Monday, July 25, 2011

Beat the Heat

With much of southern Idaho in the grips of our usual heat wave, many of us find ways to cope: We head to the mountains, or turn up the air conditioning. We go to the water to swim or float. We try to spend our time outdoors in the late evening or early morning, when it's coolest.

Wild animals, of course, behave in similar ways to "beat the heat." Summer can be a taxing time for many critters.

Just it takes precious calories to stay warm in the winter, it can take calories to stay cool in the summer. Wildlife accomplish this in familiar ways: They seek shade during the heat of the day. They move into the high mountains. They take refuge on (or in) creeks and winters.

Or they go underground.

Many species of ground squirrels in southern Idaho disappear at this time of year. Think about it: Ground squirrels are highly visible in the spring in nearly every patch of sagebrush, farm field and meadow.

And then, they disappear. Poof.

The heat takes too much energy for the squirrels to survive. And so, for some species, they exist in a torpor underground. Their metabolism is lower and they exist in a "deep sleep" for periods of time. For some, they remain underground for eight months of the year.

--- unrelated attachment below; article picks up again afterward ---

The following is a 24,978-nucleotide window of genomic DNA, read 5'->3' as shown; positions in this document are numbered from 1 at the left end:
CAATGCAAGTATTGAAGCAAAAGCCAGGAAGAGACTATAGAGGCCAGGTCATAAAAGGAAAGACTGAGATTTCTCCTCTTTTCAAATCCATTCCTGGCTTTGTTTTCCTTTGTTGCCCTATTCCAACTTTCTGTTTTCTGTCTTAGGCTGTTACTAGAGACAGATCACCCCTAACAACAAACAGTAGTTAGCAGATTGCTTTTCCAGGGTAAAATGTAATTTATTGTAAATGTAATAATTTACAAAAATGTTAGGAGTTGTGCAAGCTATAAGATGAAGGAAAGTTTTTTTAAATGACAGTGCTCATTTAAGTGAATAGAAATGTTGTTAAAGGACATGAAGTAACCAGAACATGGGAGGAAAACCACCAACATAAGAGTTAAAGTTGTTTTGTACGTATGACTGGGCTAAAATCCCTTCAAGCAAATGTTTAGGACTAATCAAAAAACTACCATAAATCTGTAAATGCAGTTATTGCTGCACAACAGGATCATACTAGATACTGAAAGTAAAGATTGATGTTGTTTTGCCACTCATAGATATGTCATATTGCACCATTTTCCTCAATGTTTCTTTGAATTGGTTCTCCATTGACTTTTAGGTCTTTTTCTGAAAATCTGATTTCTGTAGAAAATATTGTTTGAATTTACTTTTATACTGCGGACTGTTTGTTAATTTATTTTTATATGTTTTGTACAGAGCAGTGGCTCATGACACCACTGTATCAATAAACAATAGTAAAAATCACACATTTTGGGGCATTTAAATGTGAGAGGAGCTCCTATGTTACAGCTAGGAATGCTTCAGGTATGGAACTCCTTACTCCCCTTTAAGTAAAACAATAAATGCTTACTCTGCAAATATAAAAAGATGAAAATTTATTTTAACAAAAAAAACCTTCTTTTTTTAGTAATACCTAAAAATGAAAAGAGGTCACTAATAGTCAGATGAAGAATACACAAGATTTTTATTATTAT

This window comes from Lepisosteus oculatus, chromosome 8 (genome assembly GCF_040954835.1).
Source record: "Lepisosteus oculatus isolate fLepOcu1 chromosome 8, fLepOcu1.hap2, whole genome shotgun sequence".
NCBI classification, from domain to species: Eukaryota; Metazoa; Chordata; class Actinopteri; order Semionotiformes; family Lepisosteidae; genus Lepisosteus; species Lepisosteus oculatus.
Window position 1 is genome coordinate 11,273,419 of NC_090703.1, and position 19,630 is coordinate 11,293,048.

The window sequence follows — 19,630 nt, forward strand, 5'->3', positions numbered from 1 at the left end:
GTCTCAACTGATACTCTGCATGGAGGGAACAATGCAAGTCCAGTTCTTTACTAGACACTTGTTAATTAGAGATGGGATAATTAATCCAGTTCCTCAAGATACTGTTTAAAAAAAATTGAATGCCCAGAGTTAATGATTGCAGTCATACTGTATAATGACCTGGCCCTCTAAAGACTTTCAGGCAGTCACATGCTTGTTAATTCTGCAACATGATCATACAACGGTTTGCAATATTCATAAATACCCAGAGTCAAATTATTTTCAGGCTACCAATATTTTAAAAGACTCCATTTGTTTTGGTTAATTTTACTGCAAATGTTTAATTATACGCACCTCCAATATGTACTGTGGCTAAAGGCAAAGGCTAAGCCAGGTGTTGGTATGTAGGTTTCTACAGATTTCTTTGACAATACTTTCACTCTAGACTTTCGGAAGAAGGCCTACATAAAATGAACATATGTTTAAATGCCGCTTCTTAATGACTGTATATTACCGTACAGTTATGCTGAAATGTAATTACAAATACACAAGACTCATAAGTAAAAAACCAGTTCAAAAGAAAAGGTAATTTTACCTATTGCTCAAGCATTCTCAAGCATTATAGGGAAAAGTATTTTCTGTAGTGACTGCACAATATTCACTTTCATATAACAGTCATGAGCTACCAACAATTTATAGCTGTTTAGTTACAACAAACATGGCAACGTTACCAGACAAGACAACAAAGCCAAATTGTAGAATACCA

For instance, take the Columbia ground squirrels so common around Silver Creek. They emerge in mid- to late-April. And then, in early July, they return to their burrows for a very long dormancy. Sometimes they reemerge for a short period in the autumn. Other times they don't re-emerge until April.

It boggles our human notions of time to imagine a species that is dormant for 8 or more months each year of its life.

Yellow-bellied marmots in the cool Idaho Rockies will remain active through the fall. In southern Idaho, many go into dormancy beginning in July.

Ground squirrels of higher elevation mountains--like the Uinta and golden-mantled ground squirrels of Yellowstone National Park--will stay active all summer and won't hibernate until fall.

And so, if you're feeling a bit lethargic in the heat, you can still feel productive compared to ground squirrels: They won't reemerge from their dens until next April!

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